Any Democrat Who Takes Fossil Fuel Money Should Face a Primary Challenge in 2020

The fossil fuel industry’s campaign contributions are a threat to democracy.

Kate Aronoff November 7, 2018

Oil and gas interests poured tens of millions of dollars into defeating pro-climate ballot initiatives. (Yegor Aleyev\TASS via Getty Images)

Just 100 fos­sil fuel pro­duc­ers have been respon­si­ble for 71 per­cent of green­house gas emis­sions since 1988. Those com­pa­nies’ core busi­ness mod­el, to dig up and burn as much coal, oil and gas as pos­si­ble, is plain­ly incom­pat­i­ble with the future of any­thing we might rec­og­nize as human civilization.

Prominent Democrats, meanwhile, are still talking about the climate crisis as if it’s a fight without enemies.

That fact should car­ry a clear impli­ca­tion for Demo­c­ra­t­ic politi­cians: they should be ashamed to take dona­tions from the indus­try. Many of the peo­ple head­ing to Con­gress are already on board: 19 of the 54 Democ­rats new­ly elect­ed to the House — some of whom had already fought and won uphill pri­ma­ry cam­paigns — signed the No Fos­sil Fuel Mon­ey pledge, com­mit­ting to not know­ing­ly accept any con­tri­bu­tions over $200 from the PACs, exec­u­tives, or front groups of … com­pa­nies whose pri­ma­ry busi­ness is the extrac­tion, pro­cess­ing, dis­tri­b­u­tion, or sale of oil, gas, or coal.” Eleven of those 19 flipped their seats.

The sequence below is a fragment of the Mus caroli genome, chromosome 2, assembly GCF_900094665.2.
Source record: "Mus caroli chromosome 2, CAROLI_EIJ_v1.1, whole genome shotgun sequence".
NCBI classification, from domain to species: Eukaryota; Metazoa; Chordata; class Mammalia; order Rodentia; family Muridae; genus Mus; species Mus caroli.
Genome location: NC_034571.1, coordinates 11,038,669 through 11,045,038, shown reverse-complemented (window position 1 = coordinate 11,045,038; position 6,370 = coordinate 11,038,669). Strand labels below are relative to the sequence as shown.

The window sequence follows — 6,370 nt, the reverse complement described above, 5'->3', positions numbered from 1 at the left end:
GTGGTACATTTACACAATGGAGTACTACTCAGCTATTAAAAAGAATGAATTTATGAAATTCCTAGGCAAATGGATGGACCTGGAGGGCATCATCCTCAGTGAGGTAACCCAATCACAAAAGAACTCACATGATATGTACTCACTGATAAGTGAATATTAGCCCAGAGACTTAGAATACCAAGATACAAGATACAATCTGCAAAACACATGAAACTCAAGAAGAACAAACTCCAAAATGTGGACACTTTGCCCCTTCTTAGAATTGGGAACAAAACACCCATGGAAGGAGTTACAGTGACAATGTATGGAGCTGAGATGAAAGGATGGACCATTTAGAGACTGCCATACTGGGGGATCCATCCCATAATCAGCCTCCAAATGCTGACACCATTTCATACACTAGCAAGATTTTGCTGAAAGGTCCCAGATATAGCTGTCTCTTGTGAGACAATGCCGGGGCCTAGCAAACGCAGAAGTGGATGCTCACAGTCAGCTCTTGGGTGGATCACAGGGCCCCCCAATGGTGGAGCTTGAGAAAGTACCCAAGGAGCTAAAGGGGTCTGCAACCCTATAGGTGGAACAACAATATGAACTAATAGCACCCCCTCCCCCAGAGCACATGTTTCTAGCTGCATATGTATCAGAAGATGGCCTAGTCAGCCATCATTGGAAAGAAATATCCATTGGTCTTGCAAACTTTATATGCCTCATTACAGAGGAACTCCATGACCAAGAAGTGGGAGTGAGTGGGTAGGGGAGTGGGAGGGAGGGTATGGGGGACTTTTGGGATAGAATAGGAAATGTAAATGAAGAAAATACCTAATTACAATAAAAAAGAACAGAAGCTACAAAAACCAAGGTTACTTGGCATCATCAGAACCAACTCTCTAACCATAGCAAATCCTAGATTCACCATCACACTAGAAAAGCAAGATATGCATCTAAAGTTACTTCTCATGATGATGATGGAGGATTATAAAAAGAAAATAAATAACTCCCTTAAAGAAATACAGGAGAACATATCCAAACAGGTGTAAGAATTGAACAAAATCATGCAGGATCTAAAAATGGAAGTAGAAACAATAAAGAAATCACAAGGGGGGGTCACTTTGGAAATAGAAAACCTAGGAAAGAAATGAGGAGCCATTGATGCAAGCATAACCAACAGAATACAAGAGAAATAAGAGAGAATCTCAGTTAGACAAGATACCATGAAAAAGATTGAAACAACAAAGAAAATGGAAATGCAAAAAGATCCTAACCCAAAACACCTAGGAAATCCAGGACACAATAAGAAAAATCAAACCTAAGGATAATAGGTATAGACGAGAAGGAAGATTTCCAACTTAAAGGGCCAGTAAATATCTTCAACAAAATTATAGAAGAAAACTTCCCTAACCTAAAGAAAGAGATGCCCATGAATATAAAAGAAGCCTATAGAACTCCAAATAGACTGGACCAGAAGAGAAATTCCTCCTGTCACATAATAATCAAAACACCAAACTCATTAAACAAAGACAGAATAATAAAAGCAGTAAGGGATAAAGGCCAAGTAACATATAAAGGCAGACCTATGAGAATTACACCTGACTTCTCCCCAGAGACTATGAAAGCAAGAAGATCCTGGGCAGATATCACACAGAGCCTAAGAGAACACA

Those can­di­dates know that there’s an inher­ent con­tra­dic­tion in tak­ing mon­ey from an indus­try that any rea­son­able cli­mate leg­is­la­tion will need to great­ly con­strain, and that not doing so could con­demn hun­dreds of mil­lions of peo­ple to death. Real cli­mate action means con­fronting the mas­sive pow­er of what may be the world’s most pow­er­ful and entrenched indus­try. Calls for some myth­i­cal bipar­ti­san com­pro­mise ignore that real­i­ty, and the fact that the GOP is now func­tion­al­ly the polit­i­cal arm of the fos­sil fuel indus­try. If we’re to have a shot at curb­ing the cli­mate cri­sis, any Demo­c­rat who doesn’t swear off cor­po­rate spon­sor­ship from coal, oil and gas com­pa­nies should face a pri­ma­ry chal­lenge by a can­di­date that will.

It’s not as if dirty indus­tries are all that fond of Democ­rats any­way. In fact, fos­sil fuel inter­ests — includ­ing ener­gy and util­i­ty com­pa­nies — are among the most stark­ly par­ti­san in their polit­i­cal dona­tions of any indus­try in the coun­try. Through this cycle alone, Repub­li­can Con­gres­sion­al can­di­dates received $16.2 mil­lion in con­tri­bu­tions from oil and gas inter­ests, com­pared with just $3.2 mil­lion giv­en to Democrats.

Democ­rats may object this mon­ey is put to good use, and that the par­ty will need every dime it can get to beat Trump. So how would they fill that fund­ing gap? They can look at their own par­ty: While he fell short of tak­ing Ted Cruz’s Sen­ate seat, Beto O’Rourke — who signed the No Fos­sil Fuel Mon­ey pledge — raised $32 mil­lion from small donors, mean­ing con­tri­bu­tions of under $200. Democ­rats over­all this cycle raised more than $300 mil­lion from small donors.